Good article. Now how about one about Muslims running away from India and making it to Pakistan. There are still lots of people alive who had to run for their lives from what is now India to what is now Pakistan, and many of them lost relatives along the way. I am sure they have some interesting and heart rendering stories. Why doesn't a Dawn writer write about them? or is it just to easy to copy stuff from Indian writers and print it in Dawn.
dr makraja Jan 02, 2013 01:59am
wah sirjee once again and i have to say that you have brought the whole of that area to life places which i passed when travelling to and fro from islamabad to lahore I never though in those days even once as to who lived here or used to and now lajwanti and the others are there to tell us their stories even after 65 years to remind us of the purposeless lives we live and what we have become Indeed intolerance begets nothing but more intolerance
Vikas Sharma Jan 01, 2013 02:27pm
You are a good man,a secular man.God bless you.
Ravi Nayar Jan 01, 2013 03:35pm
Yes a truly sad time.. sadder still that the lessons of history are not learnt... Kashmir is still considered the " unfinished buisness " of partition... while actually " partitition " itself is the unfinished buisness of our colonial it continues to torture us in the subcontinent.... hope all those who read the article will stop and ponder.... kudos to the writer.....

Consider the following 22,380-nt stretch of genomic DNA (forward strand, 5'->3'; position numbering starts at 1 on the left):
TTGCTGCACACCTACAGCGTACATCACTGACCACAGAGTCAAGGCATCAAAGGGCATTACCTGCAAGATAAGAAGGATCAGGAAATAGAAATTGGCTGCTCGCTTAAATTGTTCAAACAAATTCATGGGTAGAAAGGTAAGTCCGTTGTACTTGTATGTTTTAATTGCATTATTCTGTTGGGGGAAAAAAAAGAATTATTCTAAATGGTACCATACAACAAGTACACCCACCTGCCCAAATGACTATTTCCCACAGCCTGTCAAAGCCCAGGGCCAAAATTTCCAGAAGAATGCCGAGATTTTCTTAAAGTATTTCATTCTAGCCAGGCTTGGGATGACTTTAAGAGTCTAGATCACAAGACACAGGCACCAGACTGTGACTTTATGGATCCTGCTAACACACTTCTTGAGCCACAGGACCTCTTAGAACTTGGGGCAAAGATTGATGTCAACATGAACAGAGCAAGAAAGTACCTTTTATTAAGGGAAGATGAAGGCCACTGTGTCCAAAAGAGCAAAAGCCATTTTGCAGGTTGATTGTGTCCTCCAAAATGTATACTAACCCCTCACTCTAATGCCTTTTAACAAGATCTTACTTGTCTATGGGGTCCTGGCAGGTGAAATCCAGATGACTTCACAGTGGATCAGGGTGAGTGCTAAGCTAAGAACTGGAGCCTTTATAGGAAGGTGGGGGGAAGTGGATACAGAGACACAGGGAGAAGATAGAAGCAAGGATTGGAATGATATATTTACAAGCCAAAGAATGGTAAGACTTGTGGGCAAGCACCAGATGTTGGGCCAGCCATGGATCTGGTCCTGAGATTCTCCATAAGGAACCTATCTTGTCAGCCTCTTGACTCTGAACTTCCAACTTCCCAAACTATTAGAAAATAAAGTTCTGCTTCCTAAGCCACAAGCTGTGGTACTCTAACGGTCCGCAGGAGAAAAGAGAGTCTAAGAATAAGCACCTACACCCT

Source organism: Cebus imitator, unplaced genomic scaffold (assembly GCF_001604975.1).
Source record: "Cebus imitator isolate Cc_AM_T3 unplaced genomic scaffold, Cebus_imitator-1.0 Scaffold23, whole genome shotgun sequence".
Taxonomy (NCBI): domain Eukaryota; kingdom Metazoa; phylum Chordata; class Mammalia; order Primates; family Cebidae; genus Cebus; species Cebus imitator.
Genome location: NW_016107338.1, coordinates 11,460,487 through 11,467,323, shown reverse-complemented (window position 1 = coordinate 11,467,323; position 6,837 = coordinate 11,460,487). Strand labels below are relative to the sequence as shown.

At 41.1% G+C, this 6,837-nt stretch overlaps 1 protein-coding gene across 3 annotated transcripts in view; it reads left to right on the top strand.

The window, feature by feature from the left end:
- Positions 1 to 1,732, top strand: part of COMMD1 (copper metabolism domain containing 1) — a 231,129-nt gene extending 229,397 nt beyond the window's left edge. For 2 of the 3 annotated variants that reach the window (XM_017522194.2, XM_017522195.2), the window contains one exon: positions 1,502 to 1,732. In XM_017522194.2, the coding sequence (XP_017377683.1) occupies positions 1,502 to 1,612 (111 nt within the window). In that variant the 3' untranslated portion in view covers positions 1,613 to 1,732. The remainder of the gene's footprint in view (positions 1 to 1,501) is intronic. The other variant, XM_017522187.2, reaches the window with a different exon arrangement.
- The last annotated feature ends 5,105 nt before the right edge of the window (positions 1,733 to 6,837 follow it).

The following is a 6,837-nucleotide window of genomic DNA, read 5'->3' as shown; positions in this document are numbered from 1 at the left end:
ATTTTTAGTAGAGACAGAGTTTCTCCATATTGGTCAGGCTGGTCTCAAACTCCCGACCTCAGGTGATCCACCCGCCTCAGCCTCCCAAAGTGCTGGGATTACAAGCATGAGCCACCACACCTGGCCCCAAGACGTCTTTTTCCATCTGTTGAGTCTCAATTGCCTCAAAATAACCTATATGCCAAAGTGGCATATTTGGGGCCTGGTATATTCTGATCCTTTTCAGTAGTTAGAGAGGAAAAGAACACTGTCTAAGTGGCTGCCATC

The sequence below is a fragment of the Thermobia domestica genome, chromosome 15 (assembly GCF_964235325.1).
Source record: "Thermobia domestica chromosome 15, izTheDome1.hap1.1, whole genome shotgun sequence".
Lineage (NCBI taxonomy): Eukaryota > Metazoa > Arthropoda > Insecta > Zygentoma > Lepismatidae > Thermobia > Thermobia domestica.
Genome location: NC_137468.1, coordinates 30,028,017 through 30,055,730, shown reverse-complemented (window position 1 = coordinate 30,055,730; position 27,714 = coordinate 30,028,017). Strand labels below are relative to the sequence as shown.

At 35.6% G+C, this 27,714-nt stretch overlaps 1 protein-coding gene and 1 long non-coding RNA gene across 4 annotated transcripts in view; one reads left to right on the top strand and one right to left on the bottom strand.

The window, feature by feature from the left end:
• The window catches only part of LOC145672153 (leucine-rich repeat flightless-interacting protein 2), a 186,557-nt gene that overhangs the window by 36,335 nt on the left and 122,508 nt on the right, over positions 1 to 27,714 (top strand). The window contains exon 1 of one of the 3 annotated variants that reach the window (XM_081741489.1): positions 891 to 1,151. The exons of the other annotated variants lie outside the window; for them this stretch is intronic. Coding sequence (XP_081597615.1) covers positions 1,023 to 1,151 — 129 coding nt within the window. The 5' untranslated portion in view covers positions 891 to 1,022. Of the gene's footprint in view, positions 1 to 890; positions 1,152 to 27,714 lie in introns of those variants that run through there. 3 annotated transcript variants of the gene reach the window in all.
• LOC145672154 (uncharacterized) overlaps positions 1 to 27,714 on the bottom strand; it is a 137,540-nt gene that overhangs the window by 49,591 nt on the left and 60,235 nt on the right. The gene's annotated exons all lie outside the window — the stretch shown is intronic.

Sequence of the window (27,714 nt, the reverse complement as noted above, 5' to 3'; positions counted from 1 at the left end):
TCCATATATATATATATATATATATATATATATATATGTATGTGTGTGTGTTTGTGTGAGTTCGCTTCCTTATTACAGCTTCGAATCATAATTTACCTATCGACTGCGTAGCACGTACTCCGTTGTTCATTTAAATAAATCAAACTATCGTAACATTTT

Deb; India Jan 02, 2013 10:12am
No need to guess who is (are) responsible. In my heart I know the answer. But keeping with the spirit of this author and his article, I will not indulge in name calling. For everything there is a time and a place. Lets empathise with the souls of those who perished and suffered during those turbulent days.
dattatray Jan 01, 2013 08:29pm
THNX FOR BEAUTIFUL ARTICLE"""""" we indians loss our heritage centres or the many important religious place after partition but i bet u pakistanis lost everything ur history,ur ethincity ,ur pride, humanity everything. think from deep of heart . & just tell me do you people feel comfortable (there language, food) when u go to any arab country? if you come to my country i m sure the first thought in ur mind will be"ARE YE TO APNE JAISE HI LOG HAI".
Masood Hussain Jan 01, 2013 08:27pm
Obviously,those who stood for neighbours of other faith and who tried to heal wounds through forgiveness. The. story told is so depressing,i can't hold back my tears.I have lived through this holoucast and witness to such dreadfull happenings i shudder to recall People had thrown away the mantle of being humans..
dev Jan 01, 2013 08:06pm
Really moving. India and Pakistan often have talks, which never go anywhere. Perhaps we should have a frank chat about these things and address our shared misery from those time. Perhaps it will help with our collective PTSD, and then, rid of that mental illness, we can start the process of being normal.
Cynical Jan 02, 2013 10:23am
Very true.
Universe Jan 01, 2013 02:00pm
TRULY A VERY SAD TIME IN OUR HISTORY where two people living in peace and harmony are instantly uprooted with violence . Memories too strong and personal will probably take centuries for forgiveness. The appearance of this article on new year day 2013 may it start a genuine reconciliation of these twins....
rich Jan 02, 2013 08:40am
just one person created pakistn think about it remmember its not just partition, latest was mumbai, do u have an answer to what happned to my beloved mumbai Richie